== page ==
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What is the “current macroeconomic situation” in the U.S. (e.g. is the U.S. economy currently concerned about unemployment Answer

Question: What is the “current macroeconomic situation” in the U.S. (e.g. is the U.S. economy currently concerned about unemployment, inflation, recession, etc.)? What fiscal policies and monetary policies would be appropriate at this time? Write your individual answers to the questions listed above together in essay format (minumum of 300 words combined in APA style), using correct economic terms covered in the discussions. If you only write 300 words, you probably won’t be able to fully answer the questions. Use the APA Template in Doc Sharing as a guide. You will also find the grading rubric for this assignment in Doc Sharing. Key concepts to include in your paper–data trends on unemployment, inflation, GDP growth, expansionary fiscal policy tools, FOMC, easy money policy tools and other terms from this class. You must use at least one article. Note: The textbook is not an article and cannot be the only source for the assignments. Use the DeVry Library as a resource for finding your references.



The United States macroeconomic situation is one of manufactured uncertainty. The US economy is at the end of the greatest economic experimentation of our lifetime. Financial leaders are grappling with how to return to self-sustaining economic performance, in hopes that the economy can perform without artificial stimulation. The 2007-2008 economic malaise resulted from a number of market manipulations at several key market areas. The US opted for economic stimulation to combat the simultaneous collapse of several financial and business institutions, a collapse in stock market and real property values, and high unemployment over 10% due to layoffs of millions of workers (Lenzner, 2012). The US faced a ‘perfect storm’ of deflating prices and values of assets, reductions in demand for workers, and a collapse of a number of financial institutions. The most lingering economic action was FOMC selling securities at absurdly high quantities to drive US Treasury interest rates down to near zero. This economic tool has never been used to this extent for this long, and removing the easy money from the economy may not be easy. Using this economic expansion tool allowed for debts to be refinanced, new projects to be undertaken, and both businesses and households to restructure their finances. Those rates have remained artificially low for years. The Federal Reserve has been trying for more than a year to raise rates, to remove the artificial sweetener in the economic coffee. They have tried with public notices, what some would call ‘trial balloons’, each of which sent negative shock waves through the financial markets. Their recent public policy disclosures, suggesting September 2015 as the start of a series of interest rate hikes, have been met with less resistance. Unemployment rates are now measured at half of the 2010 highs of 10% (Trading Economics, 2015). While the rate is now lower, it is lower for several reasons not normally mentioned. First, the definition of unemployed was revised to extend the period of unemployment duration. (Hampson, 2010). Second, although unemployment benefits were extended, in some cases for nearly two years (99 weeks), people have had to return to whatever work they could find. Thirdly, some ‘long term unemployed’ are now deemed unnecessary to the formula to determine unemployment, and are removed from consideration, reducing the ‘real’ unemployment rate. It seems when the statistics aren’t telling a good story, changing how they are measured will do.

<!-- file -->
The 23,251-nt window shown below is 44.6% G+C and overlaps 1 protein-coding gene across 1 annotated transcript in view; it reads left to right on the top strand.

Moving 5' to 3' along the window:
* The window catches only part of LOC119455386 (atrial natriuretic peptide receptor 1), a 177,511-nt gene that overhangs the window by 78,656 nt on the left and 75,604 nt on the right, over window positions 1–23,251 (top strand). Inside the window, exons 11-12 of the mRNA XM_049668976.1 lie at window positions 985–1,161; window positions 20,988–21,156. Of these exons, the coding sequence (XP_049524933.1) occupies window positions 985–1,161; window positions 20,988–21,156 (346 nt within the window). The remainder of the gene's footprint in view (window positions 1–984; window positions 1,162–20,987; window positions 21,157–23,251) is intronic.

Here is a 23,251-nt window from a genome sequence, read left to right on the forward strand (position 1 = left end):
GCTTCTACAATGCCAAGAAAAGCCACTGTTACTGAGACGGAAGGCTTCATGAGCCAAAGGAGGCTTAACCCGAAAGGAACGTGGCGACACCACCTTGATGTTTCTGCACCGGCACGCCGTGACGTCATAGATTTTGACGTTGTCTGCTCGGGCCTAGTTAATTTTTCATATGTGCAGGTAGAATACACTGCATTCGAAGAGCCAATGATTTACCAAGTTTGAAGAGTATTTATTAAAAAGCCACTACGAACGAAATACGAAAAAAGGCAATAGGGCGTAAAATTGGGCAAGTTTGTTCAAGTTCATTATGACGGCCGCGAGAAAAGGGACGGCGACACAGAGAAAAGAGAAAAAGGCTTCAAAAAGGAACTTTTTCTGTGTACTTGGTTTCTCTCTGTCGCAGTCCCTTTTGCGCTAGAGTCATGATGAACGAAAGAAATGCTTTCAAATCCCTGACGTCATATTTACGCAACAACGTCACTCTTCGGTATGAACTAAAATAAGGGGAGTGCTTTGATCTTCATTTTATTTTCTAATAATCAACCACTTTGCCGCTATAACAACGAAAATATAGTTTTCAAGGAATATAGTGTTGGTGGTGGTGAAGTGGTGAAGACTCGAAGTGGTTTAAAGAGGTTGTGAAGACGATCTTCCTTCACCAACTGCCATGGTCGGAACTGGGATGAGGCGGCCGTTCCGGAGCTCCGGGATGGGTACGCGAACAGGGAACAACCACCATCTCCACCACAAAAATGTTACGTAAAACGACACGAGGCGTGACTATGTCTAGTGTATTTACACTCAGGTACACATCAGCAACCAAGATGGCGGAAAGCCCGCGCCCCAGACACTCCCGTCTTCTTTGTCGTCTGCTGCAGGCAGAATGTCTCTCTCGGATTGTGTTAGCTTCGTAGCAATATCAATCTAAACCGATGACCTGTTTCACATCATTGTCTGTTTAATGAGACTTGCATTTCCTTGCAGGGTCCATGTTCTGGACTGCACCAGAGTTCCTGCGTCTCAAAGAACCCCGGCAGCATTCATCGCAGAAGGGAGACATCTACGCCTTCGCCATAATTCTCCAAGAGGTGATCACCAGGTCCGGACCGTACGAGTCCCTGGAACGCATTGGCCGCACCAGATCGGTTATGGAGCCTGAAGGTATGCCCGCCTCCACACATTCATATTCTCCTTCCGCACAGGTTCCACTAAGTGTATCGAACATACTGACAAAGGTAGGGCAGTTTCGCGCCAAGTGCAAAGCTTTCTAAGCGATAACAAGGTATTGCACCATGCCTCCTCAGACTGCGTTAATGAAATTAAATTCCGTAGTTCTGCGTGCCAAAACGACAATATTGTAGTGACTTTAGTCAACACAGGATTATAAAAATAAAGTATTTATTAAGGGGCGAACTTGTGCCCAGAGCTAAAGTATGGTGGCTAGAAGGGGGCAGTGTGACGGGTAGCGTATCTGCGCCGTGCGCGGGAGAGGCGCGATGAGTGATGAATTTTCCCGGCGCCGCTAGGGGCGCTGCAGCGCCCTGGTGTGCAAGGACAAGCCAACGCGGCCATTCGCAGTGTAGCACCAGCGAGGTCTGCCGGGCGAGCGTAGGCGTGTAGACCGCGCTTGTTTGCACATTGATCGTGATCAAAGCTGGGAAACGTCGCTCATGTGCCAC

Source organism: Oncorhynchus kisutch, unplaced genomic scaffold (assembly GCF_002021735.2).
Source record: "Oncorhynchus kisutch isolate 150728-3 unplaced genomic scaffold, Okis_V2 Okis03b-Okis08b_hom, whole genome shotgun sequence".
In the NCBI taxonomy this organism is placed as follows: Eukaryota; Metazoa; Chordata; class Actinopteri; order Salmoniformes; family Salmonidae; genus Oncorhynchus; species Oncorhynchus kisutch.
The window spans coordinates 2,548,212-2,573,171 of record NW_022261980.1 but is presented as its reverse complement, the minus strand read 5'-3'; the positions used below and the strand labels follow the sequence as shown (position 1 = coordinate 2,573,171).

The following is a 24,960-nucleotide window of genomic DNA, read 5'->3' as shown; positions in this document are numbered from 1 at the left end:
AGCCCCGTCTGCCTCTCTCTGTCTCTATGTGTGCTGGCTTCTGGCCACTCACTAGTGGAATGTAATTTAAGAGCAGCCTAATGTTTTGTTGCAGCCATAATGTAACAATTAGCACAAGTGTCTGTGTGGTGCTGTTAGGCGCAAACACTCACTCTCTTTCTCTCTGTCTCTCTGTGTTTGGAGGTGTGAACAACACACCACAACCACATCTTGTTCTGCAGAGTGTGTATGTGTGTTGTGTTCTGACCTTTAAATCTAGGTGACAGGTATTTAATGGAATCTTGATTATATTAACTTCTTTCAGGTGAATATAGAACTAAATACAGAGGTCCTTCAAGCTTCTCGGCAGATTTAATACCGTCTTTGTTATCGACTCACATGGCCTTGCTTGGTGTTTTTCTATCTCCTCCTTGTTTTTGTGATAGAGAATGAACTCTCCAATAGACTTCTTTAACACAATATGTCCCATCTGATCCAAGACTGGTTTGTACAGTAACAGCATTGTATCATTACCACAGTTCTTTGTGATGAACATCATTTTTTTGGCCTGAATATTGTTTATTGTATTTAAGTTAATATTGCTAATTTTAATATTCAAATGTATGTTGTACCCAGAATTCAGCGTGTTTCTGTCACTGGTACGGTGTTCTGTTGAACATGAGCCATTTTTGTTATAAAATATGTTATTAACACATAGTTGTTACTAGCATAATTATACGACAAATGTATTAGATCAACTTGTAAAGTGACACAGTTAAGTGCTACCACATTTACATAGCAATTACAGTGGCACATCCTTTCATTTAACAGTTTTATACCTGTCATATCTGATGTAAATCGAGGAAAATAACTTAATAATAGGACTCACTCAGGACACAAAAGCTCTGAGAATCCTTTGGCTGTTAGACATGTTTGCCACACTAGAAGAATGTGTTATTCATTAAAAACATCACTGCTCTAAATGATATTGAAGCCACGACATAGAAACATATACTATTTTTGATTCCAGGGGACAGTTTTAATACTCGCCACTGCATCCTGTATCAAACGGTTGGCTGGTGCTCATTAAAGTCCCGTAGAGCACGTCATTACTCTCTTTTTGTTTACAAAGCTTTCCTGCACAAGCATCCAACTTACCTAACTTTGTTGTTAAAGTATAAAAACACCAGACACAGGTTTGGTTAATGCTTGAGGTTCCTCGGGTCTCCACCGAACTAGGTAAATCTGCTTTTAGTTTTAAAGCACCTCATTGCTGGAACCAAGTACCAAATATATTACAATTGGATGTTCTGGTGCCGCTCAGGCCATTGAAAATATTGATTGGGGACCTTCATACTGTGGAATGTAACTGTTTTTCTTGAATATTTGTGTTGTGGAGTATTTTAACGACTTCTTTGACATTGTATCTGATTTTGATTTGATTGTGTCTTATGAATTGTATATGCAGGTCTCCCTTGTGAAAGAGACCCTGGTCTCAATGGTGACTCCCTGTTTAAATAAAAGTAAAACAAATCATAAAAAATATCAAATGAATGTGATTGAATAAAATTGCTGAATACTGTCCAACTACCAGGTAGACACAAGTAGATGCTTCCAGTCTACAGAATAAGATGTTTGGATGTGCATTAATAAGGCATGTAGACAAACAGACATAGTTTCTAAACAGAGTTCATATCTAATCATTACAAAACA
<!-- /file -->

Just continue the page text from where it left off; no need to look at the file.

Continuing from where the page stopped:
Businesses and households able to do so have restructured their finances with this lower cost debt. Home sales and values have returned to pre-malaise levels, and stock market investors have likely regained the declines in their portfolios.

These steps have been taken in similar measure by many other countries seeking to stimulate their economies. Japan has been doing this for decades and pledges to continue, and China only recently saw the folly in artificially stimulating its stock market with easy credit. The United States has used interest rate policy for decades to control inflation. Inflation of near 2% is considered normal, and we are not at that level yet, which might suggest a delay in rate hikes may be appropriate (Coin News, 2015).

References Lenzner, R. “The 2008 Meltdown And Where The Blame Falls”, Forbes Magazine, June 2, 2012. Retrieved 8/15/15 from: Trading Economics, United States Unemployment Rate, 2005-2015. Retrieved 8-15-15 from: Hampson, R., “U. S. Changes how It measures long-term unemployment”, USA Today, 12-28-10. Retrieved 8-15-15 from: Coin News Media Group LLC, US Inflation Calculator, retrieved 8-15-15 from:

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